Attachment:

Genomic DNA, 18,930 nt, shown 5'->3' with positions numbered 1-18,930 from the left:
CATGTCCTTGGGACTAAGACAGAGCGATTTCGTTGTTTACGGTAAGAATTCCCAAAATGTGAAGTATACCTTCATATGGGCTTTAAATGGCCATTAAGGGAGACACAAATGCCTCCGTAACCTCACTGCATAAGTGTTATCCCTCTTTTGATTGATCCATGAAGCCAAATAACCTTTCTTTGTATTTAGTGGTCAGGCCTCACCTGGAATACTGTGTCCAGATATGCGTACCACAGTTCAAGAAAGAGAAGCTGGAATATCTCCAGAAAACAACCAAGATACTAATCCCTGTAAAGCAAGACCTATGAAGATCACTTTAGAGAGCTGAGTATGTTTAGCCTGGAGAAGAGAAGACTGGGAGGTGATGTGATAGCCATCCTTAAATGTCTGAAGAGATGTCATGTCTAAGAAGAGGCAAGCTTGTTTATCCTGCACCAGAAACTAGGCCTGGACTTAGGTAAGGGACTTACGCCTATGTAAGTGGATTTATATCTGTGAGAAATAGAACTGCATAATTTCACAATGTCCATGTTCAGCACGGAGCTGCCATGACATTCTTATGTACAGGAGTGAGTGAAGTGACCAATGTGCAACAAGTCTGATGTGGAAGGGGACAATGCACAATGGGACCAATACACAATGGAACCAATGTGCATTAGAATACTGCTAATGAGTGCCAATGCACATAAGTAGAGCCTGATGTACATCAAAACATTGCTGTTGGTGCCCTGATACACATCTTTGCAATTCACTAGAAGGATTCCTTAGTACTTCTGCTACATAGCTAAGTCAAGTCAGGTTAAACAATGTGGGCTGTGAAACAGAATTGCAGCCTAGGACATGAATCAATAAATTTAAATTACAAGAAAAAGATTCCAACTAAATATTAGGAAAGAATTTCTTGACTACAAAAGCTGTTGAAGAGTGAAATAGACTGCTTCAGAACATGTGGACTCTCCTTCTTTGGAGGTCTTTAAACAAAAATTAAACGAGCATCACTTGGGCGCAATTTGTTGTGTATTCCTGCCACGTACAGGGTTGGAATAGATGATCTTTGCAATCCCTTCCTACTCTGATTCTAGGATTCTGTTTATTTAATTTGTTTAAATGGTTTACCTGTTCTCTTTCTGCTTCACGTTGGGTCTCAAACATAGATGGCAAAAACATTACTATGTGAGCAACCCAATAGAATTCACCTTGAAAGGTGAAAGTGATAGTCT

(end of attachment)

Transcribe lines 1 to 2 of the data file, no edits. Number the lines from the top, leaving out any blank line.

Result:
Genomic DNA, 18,930 nt, shown 5'->3' with positions numbered 1-18,930 from the left:
CATGTCCTTGGGACTAAGACAGAGCGATTTCGTTGTTTACGGTAAGAATTCCCAAAATGTGAAGTATACCTTCATATGGGCTTTAAATGGCCATTAAGGGAGACACAAATGCCTCCGTAACCTCACTGCATAAGTGTTATCCCTCTTTTGATTGATCCATGAAGCCAAATAACCTTTCTTTGTATTTAGTGGTCAGGCCTCACCTGGAATACTGTGTCCAGATATGCGTACCACAGTTCAAGAAAGAGAAGCTGGAATATCTCCAGAAAACAACCAAGATACTAATCCCTGTAAAGCAAGACCTATGAAGATCACTTTAGAGAGCTGAGTATGTTTAGCCTGGAGAAGAGAAGACTGGGAGGTGATGTGATAGCCATCCTTAAATGTCTGAAGAGATGTCATGTCTAAGAAGAGGCAAGCTTGTTTATCCTGCACCAGAAACTAGGCCTGGACTTAGGTAAGGGACTTACGCCTATGTAAGTGGATTTATATCTGTGAGAAATAGAACTGCATAATTTCACAATGTCCATGTTCAGCACGGAGCTGCCATGACATTCTTATGTACAGGAGTGAGTGAAGTGACCAATGTGCAACAAGTCTGATGTGGAAGGGGACAATGCACAATGGGACCAATACACAATGGAACCAATGTGCATTAGAATACTGCTAATGAGTGCCAATGCACATAAGTAGAGCCTGATGTACATCAAAACATTGCTGTTGGTGCCCTGATACACATCTTTGCAATTCACTAGAAGGATTCCTTAGTACTTCTGCTACATAGCTAAGTCAAGTCAGGTTAAACAATGTGGGCTGTGAAACAGAATTGCAGCCTAGGACATGAATCAATAAATTTAAATTACAAGAAAAAGATTCCAACTAAATATTAGGAAAGAATTTCTTGACTACAAAAGCTGTTGAAGAGTGAAATAGACTGCTTCAGAACATGTGGACTCTCCTTCTTTGGAGGTCTTTAAACAAAAATTAAACGAGCATCACTTGGGCGCAATTTGTTGTGTATTCCTGCCACGTACAGGGTTGGAATAGATGATCTTTGCAATCCCTTCCTACTCTGATTCTAGGATTCTGTTTATTTAATTTGTTTAAATGGTTTACCTGTTCTCTTTCTGCTTCACGTTGGGTCTCAAACATAGATGGCAAAAACATTACTATGTGAGCAACCCAATAGAATTCACCTTGAAAGGTGAAAGTGATAGTCT